Canadian student newspapers have had a rough time financially for the past year and half in the face of declining ad revenue and the sudden bankruptcy of a major national advertising supplier.
Campus Plus (C+) was an advertising subsidiary owned by Canadian University Press, a non-profit cooperative of newspapers at postsecondary campuses across the country.
C+ declared bankruptcy in June 2013 as a result of “declining sales caused by a poor economy and a general decline of advertising spending in the industry,” stated MNP Ltd., the trustee appointed to administer the bankruptcy, in its preliminary report.
In an email to member papers in March 2013, CUP president Sam Brooks, who was also CEO of C+, said that C+ was closing down because it had faced losses over three consecutive years.
However, other factors also played a part. “Although our initial intent was to restructure Campus Plus and work towards a place of profitability, the company is too fractured as a result of mismanagement for this to be possible. Downsizing and preparing to close operations is our only option,” Brooks added.
The Queen’s Journal was one of over 50 postsecondary newspapers to have had its national advertising revenue withheld for over a year following the bankruptcy.
The revenue that C+ owed the Queen’s Journal—listed at almost $30,000 on the final dividend sheet—was one of the highest amounts among the papers affected by the bankruptcy. The Varsity had the highest claim at over $50,000.
Although the bankruptcy was declared last year, newspapers did not receive their dividends until this June, with amounts equalling 85% of their claims. As a result, many newspapers had to operate under much smaller budgets.
Alexander Leger, the business manager for Carleton’s student newspaper, the Charlatan, at the time of C+’s bankruptcy, said the loss of ad revenue forced the Charlatan to make “substantial pay cuts” last year.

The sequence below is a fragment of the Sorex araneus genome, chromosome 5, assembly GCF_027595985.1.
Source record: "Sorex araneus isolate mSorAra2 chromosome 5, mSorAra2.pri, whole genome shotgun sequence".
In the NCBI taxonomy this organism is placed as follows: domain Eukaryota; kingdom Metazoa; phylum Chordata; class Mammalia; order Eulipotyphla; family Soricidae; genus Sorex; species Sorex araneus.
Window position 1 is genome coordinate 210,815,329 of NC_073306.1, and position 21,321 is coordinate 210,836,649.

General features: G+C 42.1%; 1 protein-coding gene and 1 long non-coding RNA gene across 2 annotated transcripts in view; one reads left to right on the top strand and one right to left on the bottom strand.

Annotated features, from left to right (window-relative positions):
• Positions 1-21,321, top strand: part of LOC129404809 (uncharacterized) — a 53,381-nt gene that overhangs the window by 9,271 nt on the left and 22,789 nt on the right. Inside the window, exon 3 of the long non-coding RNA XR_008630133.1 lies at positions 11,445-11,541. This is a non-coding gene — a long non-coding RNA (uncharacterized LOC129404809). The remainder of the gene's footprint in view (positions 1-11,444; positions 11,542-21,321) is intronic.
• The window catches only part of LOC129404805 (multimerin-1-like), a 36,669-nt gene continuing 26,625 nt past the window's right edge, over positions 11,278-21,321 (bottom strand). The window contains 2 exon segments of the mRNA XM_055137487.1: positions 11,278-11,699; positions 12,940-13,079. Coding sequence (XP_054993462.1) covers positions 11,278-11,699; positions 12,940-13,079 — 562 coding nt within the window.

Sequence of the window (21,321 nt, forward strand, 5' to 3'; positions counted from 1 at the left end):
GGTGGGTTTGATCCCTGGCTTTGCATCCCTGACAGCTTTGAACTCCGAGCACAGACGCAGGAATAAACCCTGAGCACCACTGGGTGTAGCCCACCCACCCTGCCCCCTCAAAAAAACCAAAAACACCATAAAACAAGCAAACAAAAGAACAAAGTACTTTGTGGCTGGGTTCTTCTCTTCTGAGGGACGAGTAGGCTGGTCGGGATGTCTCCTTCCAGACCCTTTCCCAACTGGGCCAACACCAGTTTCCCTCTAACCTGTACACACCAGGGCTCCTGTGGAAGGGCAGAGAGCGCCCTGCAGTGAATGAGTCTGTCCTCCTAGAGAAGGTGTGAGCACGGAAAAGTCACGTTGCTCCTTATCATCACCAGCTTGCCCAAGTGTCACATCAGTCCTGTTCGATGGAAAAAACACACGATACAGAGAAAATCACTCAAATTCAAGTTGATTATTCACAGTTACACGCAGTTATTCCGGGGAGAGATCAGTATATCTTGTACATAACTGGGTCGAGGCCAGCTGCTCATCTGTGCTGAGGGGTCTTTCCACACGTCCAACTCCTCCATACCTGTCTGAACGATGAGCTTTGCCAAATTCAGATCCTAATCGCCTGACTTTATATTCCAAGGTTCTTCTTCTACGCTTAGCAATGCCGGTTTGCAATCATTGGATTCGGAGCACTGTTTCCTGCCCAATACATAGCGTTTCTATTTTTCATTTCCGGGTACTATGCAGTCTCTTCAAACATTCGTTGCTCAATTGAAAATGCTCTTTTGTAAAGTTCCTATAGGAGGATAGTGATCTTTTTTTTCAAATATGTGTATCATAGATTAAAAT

“I’ve been working unpaid until we have a decent revenue stream again,” he told The Medium last spring.
Leger was also elected an inspector for the bankruptcy.
“Most other newspapers I’ve spoken to have also had to make cutbacks and retool their advertising,” he said, specifying the publications at UBC, McGill, York, and Queen’s. “Another consequence is that larger advertising companies no longer trust the market and have decreased their ad campaigns targeted at student newspapers.”
Similarly, Dayne Moyer, the business manager of the University of Winnipeg’s The Uniter, is “addressing financial strains” and has not enjoyed nearly the national advertising revenue it did two years ago and earlier.
The Uniter is not alone. Last year, a number of campus publications across Canada announced reductions to the number of their print editions. Among those was Queen’s Journal, whose co-editor-in-chief, Alison Shouldice, said part of the problem was a decline in the advertising market, reported Maclean’s in August of last year.
Following the closure of C+, the decades-old Campus Network, along with the brand-new FREE Media, became two of the main major advertising providers for Canadian student papers.
Despite the challenges that student newspapers continue to face, however, business managers are optimistic that campus newspapers can still flourish.
“I would honestly say that under proper guidance and with responsible leadership, a university paper has the potential to thrive in today’s climate,” said Moyer. ”Especially since it is subsidized by student fees.”
This article is the first in what The Medium plans to be an ongoing series.